By Tim O’Meilia
Manalapan town commissioners voted, by a 4-2 count, to apologize to Town Manager Linda Stumpf for one commissioner’s allegations of misuse of her car allowance.
An examination of town payroll records by the town’s outside auditors cleared Stumpf of any improper use of the $400 car allowance based on her contract.
“All of these (W2) amounts agree to the penny with the detailed payroll records,” Terry Morton of the audit firm of Nowlen, Holt & Miner told commissioners April 23. “It was handled properly and in accordance with the town manager’s employment contract.”
Mayor David Cheifetz ordered the special examination, which cost $3,000-$3,500, after Commissioner Howard Roder accused Stumpf last month of trying to hide the car allowance. He demanded her firing and the return of $5,200 in allowance money.
Stumpf said a recording error on a budget spreadsheet put the car allowance in the overtime line item in 2011, although figures for 2010 and 2012 were correctly noted.
“I wasn’t trying to hide anything. It was a simple clerical error,” she said. The auditing firm agreed that payroll and tax records were correct.
Roder also said Stumpf should be driving a town-owned car instead of taking the car allowance.
Town Attorney Trela White disagreed with Roder’s interpretation of Stumpf’s contract.
The contract says, “The town agrees to pay the town manager $400 per month as an automobile allowance, or to provide an existing town-owned vehicle for her use, if available, and to provide insurance, gasoline and maintenance for the town-owned vehicle at no cost to the town manager.”
White said the town can’t be forced to provide her a car and that it’s typically the manager’s choice whether to take an available car or the allowance.
Stumpf took the car allowance for two years but now drives a 2010 Ford Explorer previously driven by the retired police chief. The current chief drives a 2009 GMC Sierra SUV.
Four commissioners said the accusation was unfounded and Commissioner Chauncey Johnstone added that the commission wasted 45 minutes discussing it. “You can keep digging and digging ’til you reach China, but these are the facts,” he said.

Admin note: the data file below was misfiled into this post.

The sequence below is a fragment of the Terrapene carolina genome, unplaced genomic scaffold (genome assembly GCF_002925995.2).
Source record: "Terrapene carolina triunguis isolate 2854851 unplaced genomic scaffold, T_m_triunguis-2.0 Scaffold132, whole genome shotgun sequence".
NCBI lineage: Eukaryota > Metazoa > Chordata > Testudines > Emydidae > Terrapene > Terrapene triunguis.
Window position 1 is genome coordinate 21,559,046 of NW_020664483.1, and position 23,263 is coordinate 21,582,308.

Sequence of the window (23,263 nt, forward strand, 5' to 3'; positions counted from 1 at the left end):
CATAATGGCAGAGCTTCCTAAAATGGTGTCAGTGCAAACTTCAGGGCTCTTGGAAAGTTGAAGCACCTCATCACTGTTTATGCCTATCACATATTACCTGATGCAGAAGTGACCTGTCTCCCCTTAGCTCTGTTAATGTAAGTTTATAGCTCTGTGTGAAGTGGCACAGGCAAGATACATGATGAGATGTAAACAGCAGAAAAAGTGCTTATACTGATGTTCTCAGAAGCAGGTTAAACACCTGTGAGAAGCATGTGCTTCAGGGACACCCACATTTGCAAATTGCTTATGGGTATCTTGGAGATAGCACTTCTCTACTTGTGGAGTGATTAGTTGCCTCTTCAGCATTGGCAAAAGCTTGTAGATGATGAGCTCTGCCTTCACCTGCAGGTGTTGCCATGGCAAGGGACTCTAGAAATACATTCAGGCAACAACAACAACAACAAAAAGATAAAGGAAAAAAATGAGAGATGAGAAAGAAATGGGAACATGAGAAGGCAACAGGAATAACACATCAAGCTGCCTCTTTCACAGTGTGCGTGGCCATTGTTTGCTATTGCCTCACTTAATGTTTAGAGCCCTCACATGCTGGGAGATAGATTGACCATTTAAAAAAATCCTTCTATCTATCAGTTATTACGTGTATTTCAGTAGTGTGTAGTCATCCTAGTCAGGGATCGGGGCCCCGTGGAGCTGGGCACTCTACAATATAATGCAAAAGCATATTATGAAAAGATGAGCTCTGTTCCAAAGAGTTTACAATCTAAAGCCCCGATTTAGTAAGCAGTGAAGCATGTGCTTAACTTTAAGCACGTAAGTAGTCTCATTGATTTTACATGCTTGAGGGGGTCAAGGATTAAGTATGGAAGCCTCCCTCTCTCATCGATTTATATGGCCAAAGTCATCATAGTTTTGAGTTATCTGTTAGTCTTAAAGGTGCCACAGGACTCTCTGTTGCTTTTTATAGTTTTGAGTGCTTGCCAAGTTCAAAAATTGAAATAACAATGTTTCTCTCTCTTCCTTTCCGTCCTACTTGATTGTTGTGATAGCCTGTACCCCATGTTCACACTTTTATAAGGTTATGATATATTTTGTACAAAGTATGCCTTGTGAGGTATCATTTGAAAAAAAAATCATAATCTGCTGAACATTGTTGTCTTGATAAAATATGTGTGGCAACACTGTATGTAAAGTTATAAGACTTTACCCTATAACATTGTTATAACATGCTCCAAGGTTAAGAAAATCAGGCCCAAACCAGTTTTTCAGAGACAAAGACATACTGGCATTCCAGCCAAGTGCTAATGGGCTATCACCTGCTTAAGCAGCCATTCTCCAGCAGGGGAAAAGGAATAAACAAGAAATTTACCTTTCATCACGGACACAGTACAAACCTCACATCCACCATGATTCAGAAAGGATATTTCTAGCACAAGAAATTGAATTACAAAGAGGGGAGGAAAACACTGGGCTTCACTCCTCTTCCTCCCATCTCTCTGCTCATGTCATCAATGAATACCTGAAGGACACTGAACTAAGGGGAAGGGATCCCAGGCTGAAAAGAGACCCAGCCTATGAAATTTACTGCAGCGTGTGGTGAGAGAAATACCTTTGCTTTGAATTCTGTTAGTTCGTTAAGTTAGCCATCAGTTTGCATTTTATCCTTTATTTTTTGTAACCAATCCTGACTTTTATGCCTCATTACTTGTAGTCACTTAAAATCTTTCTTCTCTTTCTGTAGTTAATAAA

Commissioner Louis DeStefano said Roder should take a different approach with his concerns. “Go to the person involved, have a discussion with them and perhaps then an issue like this can be resolved,” he said.
Cheifetz suggested Roder apologize to Stumpf for “impugning her character” but Roder said he had nothing to apologize for.
Commissioner John Murphy joined Roder in opposing the apology. But, unlike Roder, who wants to force Stumpf to drive a town car, Murphy said she should take the allowance and put another police car on patrol.
The town has four patrol cars. The chief and lieutenant also are issued cars.
The apology did not end Roder’s dissatisfaction with Stumpf’s performance during her two-plus years as the town’s top administrator. Her contract expires Sept. 30.
He repeated previous concerns that Stumpf previously doctored the town’s crime statistics to persuade commissioners that they replace their police force with the Palm Beach County Sheriff’s Office.
He also said she badly handled the town’s water rates.
“These issues revolve around the question of good judgment, character, ethics and trustworthiness, which in my opinion are sorely lacking,” Roder said.
In other business, commissioners:
--Agreed 5-1 to spend $31,000 for a new police car, although they will dip into town reserves for most of the money. Commissioners said they wanted to create an annual replacement schedule for town vehicles. Stumpf said one exists but during budget sessions the last two years, the commission decided against replacing the police cars. Roder opposed.
--Approved unanimously limiting the use of portable storage units to seven days with the possibility of a seven-day extension by the town manager and exceptions for bad weather.
--Delayed spending $2,200 on a landscaping plan for Town Hall until the budget year beginning Oct. 1.